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Circus Maximus [Present Day]

Circus Maximus [Present Day]


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Tracing the origins and history of Rome’s Circus Maximus

Time’s winged chariot: reverse laps around Circus Maximus back to its beginnings.
By Martin Bennett
Early morning. But for a man slowly walking his dachshund, the vast oval of grass and tawny-colored gravel lies empty.
Now accelerate backward to 2016. First, there’s David Gilmour, then Bruce Springsteen, and the E-Street Band in a flurry of spotlights. Then, reverse two summers earlier, Mick Jagger appears and disappears in a jumping jack flash. Another decade and in Pompa triumphalis AS Roma’s Francesco Totti lifts high lo Scudetto in football triumph.
The picture next or di Guerra, summer-camps for Mussolini’s youth movement, exhibitions, and sporting displays prematurely celebrating long-lost grandeur while archaeologists come and go, excavating the area, covering it up again so it can resume an agricultural function.


Italy: Tracing the origins of Rome’s Circus Maximus

Rome: Early morning. But for a man slowly walking his dachshund, the vast oval of grass and tawny-coloured gravel lies empty.
Now accelerate backward to 2016. In a flurry of spotlights there’s David Gilmour, then Bruce Springsteen and the E-Street Band. Reverse two summers earlier, Mick Jagger appears and disappears in a jumping jack flash. Another decade and in pompa triumphalis AS Roma’s Francesco Totti lifts high lo Scudetto in football triumph.

Picture next orti di guerra, summer-camps for Mussolini’s youth movement, exhibitions and sporting displays prematurely celebrating long-lost grandeur while archaeologists come and go, excavating the area, covering it up again so it can resume an agricultural function.

Landmarking the 19th century, to grind grain for the Roman populace there is a mill powered by the Marrana water-course running underground.

That tower, for its part, is mediaeval, an add-on by Rome’s powerful Frangipani family who recycled Circus masonry for defensive purposes. 1229 might afford a glimpse of Saint Francis, sometime guest of one Iacopa, a Frangipani widow.

Gripping the reins or, like an ancient charioteer, wrapping them round your waist, fast-backward an entire millennia.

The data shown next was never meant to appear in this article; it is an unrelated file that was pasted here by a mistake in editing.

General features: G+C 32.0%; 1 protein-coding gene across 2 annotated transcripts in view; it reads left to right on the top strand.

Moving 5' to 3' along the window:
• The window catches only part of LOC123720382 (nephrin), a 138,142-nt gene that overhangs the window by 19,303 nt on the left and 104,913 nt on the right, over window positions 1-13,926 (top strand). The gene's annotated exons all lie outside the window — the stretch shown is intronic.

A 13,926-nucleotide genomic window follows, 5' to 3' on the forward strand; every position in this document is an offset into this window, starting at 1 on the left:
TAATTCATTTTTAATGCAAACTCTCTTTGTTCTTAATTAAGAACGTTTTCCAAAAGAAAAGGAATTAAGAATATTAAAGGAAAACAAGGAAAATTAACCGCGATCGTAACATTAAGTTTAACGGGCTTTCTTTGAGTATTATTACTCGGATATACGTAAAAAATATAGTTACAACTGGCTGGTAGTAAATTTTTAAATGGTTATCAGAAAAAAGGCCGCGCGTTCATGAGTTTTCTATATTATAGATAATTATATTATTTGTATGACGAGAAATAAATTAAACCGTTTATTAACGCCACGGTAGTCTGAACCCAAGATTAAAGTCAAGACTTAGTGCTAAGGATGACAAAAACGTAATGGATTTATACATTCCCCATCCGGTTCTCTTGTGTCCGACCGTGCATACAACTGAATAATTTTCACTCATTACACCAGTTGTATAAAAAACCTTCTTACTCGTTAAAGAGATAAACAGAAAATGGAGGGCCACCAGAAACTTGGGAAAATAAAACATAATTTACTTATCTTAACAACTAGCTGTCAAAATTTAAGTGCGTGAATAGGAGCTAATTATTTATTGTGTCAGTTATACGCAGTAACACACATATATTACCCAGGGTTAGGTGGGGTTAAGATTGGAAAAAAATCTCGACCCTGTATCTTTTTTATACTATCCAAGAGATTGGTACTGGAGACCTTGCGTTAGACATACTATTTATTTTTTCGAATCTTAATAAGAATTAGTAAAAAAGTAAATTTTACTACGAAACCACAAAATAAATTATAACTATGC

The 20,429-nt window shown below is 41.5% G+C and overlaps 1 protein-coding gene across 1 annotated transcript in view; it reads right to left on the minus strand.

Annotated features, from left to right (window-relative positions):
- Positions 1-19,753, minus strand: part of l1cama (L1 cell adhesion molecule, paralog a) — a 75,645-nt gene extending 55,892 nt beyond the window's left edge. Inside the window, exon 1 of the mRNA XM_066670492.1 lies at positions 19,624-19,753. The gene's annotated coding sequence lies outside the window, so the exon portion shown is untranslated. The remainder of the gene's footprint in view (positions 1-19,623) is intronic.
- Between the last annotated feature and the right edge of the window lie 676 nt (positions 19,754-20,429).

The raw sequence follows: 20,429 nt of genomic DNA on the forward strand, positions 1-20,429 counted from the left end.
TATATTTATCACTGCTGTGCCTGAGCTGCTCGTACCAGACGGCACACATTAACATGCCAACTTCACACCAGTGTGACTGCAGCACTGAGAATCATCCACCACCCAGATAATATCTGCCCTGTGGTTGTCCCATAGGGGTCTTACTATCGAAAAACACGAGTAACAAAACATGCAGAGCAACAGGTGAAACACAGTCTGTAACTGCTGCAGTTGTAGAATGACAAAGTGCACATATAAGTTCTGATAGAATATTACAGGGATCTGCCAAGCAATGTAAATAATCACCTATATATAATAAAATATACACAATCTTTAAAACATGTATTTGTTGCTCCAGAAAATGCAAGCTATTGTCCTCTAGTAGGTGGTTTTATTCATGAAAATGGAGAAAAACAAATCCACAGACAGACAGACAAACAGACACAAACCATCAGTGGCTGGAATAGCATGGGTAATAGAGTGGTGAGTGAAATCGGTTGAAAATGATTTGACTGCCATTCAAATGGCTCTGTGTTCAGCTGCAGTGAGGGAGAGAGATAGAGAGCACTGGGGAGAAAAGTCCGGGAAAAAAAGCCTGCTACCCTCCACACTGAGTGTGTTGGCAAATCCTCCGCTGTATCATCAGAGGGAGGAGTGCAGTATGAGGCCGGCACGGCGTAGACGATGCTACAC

Eight metres below where strolls that one man and his dog today, the site, five-soccer-pitches-long, would have been thronged, 66 days per annum, with up to 385,000 spectators (an estimate from Constantine’s reign).

Not to mention sub-populations of bookies and bakers, butchers and bar-keepers. Even launderers, using ammonia from the ready urine-supply from between-race drunkards to aid the fulling process.

In recent years the Circus Maximus has hosted rock concerts and opera productions. All these trades capitalised on a venue which on race-days became Rome’s busiest shopping centre. Nor were the sexes separated, unlike in other public venues. Ovid’s Ars amatoria recommends the cavea and archways as an ideal spot for dating.

More sourly Juvenal mentions “the whores pimped out around the racecourse./ That’s where you go if you fancy a foreign pick up” – Peter Green’s translation. Or in the same vein, “Women and low rank and fortune learn their future/ down at the racetrack”, astrologers touting another attraction.

Reaching 50 km per hour, first and foremost came the charioteers, negotiating seven laps of a track. Or five laps, as later emperors wise to the motto panem e circenses met demand by cramming more races into a single day.

“A people that yawns is ripe for revolt,” to cite Caracopino, venerable author of Daily Life in ancient Rome. “Spectacles were the great anondyne against unemployment, the Caesars’ sure instrument of their absolutism.”

I recall attending, as a tender eight-year-old, a Kingstanding Odeon matinée of the 1959 film Ben Hur. Excuse then any confusion between the plot’s Jerusalem’s (or Antioch’s) Hippodrome with the site here: again in the memory charioteer’s elongated hub-caps eat away, splintered spoke by spoke, at Charlton Heston’s wheels. How the hero’s leather-and-wooden basket of a vehicle withstands such attrition remains a cinematographic miracle.

Contrasting with Birmingham’s suburban grey, in glorious technicolour glint the three bronzen cones of the metae – the hairpins at the end of the spina, the central divide with its fountains, shrines and, then Egyptian obelisks under Augustus then Constantius II.

For dramatic appeal, Cinecittà film studio modelled its set for Ben Hur after Rome’s Circus Maximus rather than Middle Eastern equivalents. Indeed the intention had been to use Circo Massimo itself only the urban authorities refused permission for conservation reasons. The producer had to make do with Circus Maxentius along Via Appia Antica.

Back to the movie’s racing scenes. Rival charioteer, failing to ram Ben Hur against the walls, resorts to some equally dastardly whip-work. Unlike Formula 1 racing with its anti-roll-bars and safety-cars, competitor security was minimal, most charioteers being infames or slaves. Victory could buy their way to freedom. Life-expectancy, however, averaged 25 years for charioteers.